September 2007 Church & State | People & Events

Former Surgeon General Richard Carmona told a congressional panel in July that theology and ideology trumped science in the Bush White House.

Carmona, testifying July 10 before the House Committee on Oversight and Government Reform, said the Bush administration had muzzled him on several public health issues.

“Anything that doesn’t fit into the political appointees’ ideological, theological or political agenda is often ignored, marginalized or simply buried,” Carmona said. “The problem with this approach is that in public health, as in a democracy, there is nothing worse than ignoring science or marginalizing the voice of science for reasons driven by changing political winds.”

Continued Carmona, “Much of the [policy] discussion was being driven by theology, ideology [and] preconceived beliefs that were scientifically incorrect.” Carmona said he encountered resistance “at every turn,” especially in sex education decisions.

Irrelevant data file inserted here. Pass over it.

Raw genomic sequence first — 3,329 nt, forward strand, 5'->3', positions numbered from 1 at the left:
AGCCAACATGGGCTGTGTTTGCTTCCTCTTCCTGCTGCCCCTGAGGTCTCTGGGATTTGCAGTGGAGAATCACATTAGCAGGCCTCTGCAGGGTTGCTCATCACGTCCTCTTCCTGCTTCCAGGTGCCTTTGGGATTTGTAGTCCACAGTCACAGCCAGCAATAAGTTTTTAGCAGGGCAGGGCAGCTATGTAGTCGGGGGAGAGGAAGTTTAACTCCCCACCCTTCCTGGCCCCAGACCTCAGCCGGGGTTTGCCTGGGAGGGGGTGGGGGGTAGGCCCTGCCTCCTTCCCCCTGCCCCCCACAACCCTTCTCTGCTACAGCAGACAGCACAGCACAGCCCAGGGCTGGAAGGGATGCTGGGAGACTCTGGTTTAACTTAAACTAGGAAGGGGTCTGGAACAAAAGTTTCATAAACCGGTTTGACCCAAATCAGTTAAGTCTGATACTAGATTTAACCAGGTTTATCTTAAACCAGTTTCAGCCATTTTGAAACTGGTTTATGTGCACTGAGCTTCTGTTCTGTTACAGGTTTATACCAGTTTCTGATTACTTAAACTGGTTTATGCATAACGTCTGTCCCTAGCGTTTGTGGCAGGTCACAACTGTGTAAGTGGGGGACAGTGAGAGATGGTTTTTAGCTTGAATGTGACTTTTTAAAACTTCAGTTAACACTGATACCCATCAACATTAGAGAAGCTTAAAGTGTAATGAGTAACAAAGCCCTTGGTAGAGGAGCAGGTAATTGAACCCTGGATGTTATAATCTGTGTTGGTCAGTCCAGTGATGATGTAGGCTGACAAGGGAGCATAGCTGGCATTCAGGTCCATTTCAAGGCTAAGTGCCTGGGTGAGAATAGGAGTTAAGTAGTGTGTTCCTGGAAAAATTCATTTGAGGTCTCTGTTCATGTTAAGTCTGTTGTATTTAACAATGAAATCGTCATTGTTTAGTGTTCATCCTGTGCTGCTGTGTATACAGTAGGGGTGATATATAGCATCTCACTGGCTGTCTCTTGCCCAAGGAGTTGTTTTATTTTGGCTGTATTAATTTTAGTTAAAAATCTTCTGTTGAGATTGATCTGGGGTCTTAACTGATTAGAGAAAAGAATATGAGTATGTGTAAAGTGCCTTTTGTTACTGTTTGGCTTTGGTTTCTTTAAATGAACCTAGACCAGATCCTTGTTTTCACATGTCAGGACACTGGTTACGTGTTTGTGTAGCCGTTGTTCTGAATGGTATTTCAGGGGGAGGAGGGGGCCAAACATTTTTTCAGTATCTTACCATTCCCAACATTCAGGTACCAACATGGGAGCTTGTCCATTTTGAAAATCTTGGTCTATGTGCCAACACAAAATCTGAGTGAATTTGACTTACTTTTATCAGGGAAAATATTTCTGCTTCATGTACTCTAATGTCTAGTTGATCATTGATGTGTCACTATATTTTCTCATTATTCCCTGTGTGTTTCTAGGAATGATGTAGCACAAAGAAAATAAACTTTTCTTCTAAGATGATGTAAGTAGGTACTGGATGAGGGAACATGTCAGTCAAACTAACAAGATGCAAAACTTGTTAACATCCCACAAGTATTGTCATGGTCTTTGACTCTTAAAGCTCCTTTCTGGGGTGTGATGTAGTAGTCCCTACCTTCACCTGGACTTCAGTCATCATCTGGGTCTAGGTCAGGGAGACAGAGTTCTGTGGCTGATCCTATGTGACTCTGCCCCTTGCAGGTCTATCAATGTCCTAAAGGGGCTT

Carmona, a former professor of surgery and public health at the University of Arizona, told the panel he was not permitted to express his views on teen sex education.

“There was already a policy in place,” he said, “that did not want to hear the science but wanted to just preach abstinence, which I felt was scientifically incorrect.”

Another area of conflict was stem-cell research. Carmona said he was told to “stand down and not to speak about” embryonic stem-cell research when Congress debated a funding bill last year. Officials at the Department of Health and Human Services removed positive references to the research from his speeches.

“I thought, ‘This is a perfect example of the surgeon general being able to step forward, educate the American public,’” Carmona said. “I was blocked at every turn. I was told the decision had already been made – ‘Stand down. Don’t talk about it.’ That information was removed from my speeches.”

Carmona told the panel that the American people through their elected representatives should ensure that his successors are nominated “based on merit and without political, ideological or theological filters.”

U.S. Rep. Henry Waxman (D-Calif.), chairman of the House committee, called on Congress to make certain the office of surgeon general is isolated from politics, reported The Washington Post.

“We shouldn’t allow the surgeon general to be politicized,” Waxman said. “It is the doctor to the nation. That person needs to have credibility, independence and to speak about science.”